State Bar No. 138101, Visalia (September 18, 2020)
Rumery was disbarred by default after failing to appear at trial in a disciplinary proceeding alleging he committed six ethical violations related to a single client matter. He initially made multiple requests for continuances, eventually writing a letter to the State Bar signaling his intention to resign rather than attend the scheduled trial.
He was found culpable of five of the six counts charged: failing to maintain the requisite balance in his client trust account and failing to promptly pay a client funds when due, as well as three counts involving moral turpitude — one count of misappropriating client funds and two counts of making false and misleading statements related to the client’s settlement funds.
Ivan Perez Medina
State Bar No. 323360, Chula Vista (September 18, 2020)
Medina was suspended from practicing law for 30 days and placed on probation for one year after he stipulated to earlier pleading guilty to one count of causing corporal injury resulting in a traumatic condition to a person in a dating relationship (Cal. Penal Code Section 273.5(a)) and false imprisonment (Cal. Penal Code Section 236).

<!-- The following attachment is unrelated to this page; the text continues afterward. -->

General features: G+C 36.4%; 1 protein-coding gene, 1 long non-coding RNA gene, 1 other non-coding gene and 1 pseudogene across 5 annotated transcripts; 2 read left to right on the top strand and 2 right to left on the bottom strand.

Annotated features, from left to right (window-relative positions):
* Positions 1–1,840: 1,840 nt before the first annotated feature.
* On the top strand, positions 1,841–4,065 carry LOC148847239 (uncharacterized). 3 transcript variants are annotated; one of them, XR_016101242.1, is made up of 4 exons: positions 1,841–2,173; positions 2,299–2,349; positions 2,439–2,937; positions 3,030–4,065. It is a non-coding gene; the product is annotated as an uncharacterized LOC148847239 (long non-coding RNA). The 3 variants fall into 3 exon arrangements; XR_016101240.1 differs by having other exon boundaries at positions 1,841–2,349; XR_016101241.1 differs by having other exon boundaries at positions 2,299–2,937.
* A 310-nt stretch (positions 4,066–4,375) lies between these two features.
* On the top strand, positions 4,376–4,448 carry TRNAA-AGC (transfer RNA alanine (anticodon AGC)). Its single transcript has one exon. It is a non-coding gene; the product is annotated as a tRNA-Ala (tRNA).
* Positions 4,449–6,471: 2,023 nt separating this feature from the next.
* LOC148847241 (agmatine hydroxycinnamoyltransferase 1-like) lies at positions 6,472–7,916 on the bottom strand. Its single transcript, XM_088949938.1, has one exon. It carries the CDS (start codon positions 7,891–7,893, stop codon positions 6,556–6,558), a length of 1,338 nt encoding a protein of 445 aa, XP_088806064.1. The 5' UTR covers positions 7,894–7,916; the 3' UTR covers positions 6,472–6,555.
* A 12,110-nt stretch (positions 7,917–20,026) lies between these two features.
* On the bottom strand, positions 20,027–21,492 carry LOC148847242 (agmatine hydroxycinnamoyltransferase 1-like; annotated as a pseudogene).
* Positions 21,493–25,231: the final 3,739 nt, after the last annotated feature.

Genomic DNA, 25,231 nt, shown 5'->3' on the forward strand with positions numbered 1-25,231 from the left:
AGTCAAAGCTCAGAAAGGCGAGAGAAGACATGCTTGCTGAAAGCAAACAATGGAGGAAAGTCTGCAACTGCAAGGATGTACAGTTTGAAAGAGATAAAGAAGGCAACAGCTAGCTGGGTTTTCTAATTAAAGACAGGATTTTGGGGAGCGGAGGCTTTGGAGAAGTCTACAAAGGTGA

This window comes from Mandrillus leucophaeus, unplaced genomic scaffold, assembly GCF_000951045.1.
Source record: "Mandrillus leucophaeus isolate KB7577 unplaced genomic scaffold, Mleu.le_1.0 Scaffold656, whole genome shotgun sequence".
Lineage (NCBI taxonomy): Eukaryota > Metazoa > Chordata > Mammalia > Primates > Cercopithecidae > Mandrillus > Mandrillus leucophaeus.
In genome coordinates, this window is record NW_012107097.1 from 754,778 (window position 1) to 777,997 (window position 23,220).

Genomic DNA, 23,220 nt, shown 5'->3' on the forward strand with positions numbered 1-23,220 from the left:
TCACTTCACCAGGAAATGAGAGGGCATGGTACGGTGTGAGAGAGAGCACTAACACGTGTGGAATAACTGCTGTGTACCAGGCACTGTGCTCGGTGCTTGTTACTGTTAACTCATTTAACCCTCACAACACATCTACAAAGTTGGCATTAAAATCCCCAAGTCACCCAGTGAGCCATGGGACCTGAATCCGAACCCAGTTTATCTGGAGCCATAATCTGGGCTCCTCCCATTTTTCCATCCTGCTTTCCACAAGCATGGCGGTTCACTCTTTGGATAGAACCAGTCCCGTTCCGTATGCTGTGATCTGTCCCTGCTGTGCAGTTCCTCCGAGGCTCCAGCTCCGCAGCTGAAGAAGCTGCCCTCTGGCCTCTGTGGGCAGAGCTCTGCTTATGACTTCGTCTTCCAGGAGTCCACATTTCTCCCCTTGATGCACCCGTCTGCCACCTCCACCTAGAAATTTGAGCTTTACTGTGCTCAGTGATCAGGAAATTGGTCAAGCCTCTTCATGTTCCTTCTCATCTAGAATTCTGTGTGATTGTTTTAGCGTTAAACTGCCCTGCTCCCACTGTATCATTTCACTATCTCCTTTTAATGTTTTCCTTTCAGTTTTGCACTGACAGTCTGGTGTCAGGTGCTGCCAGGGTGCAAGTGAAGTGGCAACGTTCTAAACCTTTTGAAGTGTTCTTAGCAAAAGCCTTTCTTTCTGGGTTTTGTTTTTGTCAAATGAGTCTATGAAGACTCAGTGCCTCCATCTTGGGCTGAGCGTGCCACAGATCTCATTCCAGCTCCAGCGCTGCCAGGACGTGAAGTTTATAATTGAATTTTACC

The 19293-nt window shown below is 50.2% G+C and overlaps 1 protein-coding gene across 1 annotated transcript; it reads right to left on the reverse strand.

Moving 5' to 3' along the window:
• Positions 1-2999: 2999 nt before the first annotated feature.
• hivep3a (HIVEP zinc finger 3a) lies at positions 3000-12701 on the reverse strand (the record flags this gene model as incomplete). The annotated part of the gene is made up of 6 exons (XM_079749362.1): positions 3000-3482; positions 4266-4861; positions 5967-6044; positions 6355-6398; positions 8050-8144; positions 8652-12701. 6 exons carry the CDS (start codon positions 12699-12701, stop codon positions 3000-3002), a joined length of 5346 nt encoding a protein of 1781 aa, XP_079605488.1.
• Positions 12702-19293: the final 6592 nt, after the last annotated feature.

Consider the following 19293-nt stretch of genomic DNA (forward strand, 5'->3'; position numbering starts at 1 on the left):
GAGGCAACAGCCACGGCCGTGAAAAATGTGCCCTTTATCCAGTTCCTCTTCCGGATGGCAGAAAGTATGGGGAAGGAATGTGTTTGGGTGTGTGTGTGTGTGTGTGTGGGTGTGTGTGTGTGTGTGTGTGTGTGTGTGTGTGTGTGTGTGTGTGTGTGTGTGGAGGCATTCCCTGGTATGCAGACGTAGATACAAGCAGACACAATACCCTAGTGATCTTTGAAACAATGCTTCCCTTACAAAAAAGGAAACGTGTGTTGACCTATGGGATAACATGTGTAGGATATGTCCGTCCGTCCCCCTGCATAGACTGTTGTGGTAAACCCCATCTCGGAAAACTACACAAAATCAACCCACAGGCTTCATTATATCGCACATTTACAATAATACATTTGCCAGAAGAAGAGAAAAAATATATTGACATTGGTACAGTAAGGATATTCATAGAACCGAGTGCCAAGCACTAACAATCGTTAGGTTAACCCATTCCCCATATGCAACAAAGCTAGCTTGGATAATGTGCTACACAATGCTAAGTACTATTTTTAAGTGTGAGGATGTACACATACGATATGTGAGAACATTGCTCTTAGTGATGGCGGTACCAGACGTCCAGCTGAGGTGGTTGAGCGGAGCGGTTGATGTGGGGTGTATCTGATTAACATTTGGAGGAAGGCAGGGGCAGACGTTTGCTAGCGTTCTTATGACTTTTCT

The Review Department of the State Bar Court referred the matter to the Hearing Department for a hearing and determination of possible discipline, as well as an assessment of whether the offenses involved moral turpitude.
In the underlying incident, Medina arrived home late at night after consuming alcohol. He was upset with his girlfriend, who was living there, due to a breakdown in their relationship. He woke her and made unwelcome physical and sexual advances, causing her to sustain a bruise and abrasion. The two fell asleep, but the next morning, Medina again made unwelcome physical advances to the woman. That evening, he summoned the police, seeking help in having her evicted. During questioning, he lied that he had not touched the woman or aggressively sexually assaulted her. However, the police arrested and charged him.